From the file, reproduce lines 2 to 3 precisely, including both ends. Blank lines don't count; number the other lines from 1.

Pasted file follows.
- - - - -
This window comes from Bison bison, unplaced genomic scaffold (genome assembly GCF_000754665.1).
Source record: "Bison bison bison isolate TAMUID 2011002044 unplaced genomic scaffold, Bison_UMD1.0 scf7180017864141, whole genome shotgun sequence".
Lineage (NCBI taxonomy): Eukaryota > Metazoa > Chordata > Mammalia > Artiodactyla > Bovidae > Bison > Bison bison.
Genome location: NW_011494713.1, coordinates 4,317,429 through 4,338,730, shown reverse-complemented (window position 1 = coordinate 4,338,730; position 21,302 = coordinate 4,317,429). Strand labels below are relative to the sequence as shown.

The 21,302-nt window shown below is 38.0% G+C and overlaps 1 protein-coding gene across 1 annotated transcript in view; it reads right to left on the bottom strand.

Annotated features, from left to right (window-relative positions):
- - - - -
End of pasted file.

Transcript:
Source record: "Bison bison bison isolate TAMUID 2011002044 unplaced genomic scaffold, Bison_UMD1.0 scf7180017864141, whole genome shotgun sequence".
Lineage (NCBI taxonomy): Eukaryota > Metazoa > Chordata > Mammalia > Artiodactyla > Bovidae > Bison > Bison bison.